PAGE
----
Ford bets $1 billion on electric future, new EV manufacturing facility in Germany
Amid tightening environmental regulations driving an industry-wide shift to electric vehicles, Ford Motor Co. on Wednesday detailed a major step forward in its path to an all-electric future.
The Blue Oval pledged that almost its entire European vehicle lineup would be electric in the coming years — a commitment it plans to fulfill in part by converting its Cologne, Germany, plant currently producing internal combustion engine cars into an EV manufacturing center. The automaker plans to invest $1 billion to convert the site, and the plant's first all-electric model is slated to begin rolling off assembly lines in 2023.
Ford of Europe President Stuart Rowley in a statement dubbed the announcement "one of the most significant Ford has made in over a generation. It underlines our commitment to Europe and a modern future with electric vehicles at the heart of our strategy for growth."
Ford said its entire European passenger-vehicle lineup will be "zero-emissions capable, all-electric or plug-in hybrid" by mid-2026 and all-electric by 2030. On the commercial vehicle side — the driving force behind Ford's profitability in Europe — the automaker said its lineup will be "100% zero-emissions capable, all-electric or plug-in hybrid" by 2024. It expects two-thirds of commercial vehicle sales to be all-electric or plug-in hybrid by 2030.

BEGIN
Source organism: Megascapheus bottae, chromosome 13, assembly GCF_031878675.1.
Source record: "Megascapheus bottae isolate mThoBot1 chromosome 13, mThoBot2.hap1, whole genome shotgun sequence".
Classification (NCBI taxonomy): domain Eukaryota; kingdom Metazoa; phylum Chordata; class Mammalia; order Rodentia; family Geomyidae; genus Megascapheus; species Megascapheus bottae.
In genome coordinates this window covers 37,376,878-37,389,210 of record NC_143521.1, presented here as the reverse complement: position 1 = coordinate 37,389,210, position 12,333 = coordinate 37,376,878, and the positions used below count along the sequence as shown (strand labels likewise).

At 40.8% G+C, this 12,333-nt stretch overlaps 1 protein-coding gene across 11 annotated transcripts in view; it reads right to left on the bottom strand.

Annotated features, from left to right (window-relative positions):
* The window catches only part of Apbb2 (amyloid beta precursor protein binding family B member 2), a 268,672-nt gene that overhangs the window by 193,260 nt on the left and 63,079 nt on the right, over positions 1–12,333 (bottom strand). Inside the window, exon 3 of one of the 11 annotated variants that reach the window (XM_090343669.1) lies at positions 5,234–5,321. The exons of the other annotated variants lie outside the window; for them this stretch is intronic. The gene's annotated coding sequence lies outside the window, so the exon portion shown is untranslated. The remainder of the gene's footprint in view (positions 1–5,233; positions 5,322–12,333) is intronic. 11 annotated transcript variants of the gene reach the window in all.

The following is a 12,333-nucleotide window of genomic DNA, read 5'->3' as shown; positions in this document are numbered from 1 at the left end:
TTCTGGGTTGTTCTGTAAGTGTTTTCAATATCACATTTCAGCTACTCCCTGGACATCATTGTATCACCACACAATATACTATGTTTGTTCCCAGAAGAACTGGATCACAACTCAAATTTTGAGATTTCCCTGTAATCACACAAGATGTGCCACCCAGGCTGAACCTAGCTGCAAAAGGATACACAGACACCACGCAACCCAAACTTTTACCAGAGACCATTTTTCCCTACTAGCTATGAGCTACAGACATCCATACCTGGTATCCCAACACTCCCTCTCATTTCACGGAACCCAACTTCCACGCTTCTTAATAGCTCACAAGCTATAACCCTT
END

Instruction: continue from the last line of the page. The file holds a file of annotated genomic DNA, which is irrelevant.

Ford shares were down 0.26%, to $11.51, at market's close Wednesday. The dual announcements signal Ford's intention to push forward with a turnaround in Europe, including on the passenger vehicle side of the business that has proved more challenging for the automaker to crack.
In announcing its fourth-quarter and full-year 2020 financial results earlier this month, Ford reported that it made its highest quarterly profit in Europe in more than four years. The results come amid an ongoing restructuring that has netted a more than $1 billion reduction in annual structural costs. Those cost savings have been achieved in part by Ford reducing its employee and plant footprint in the region.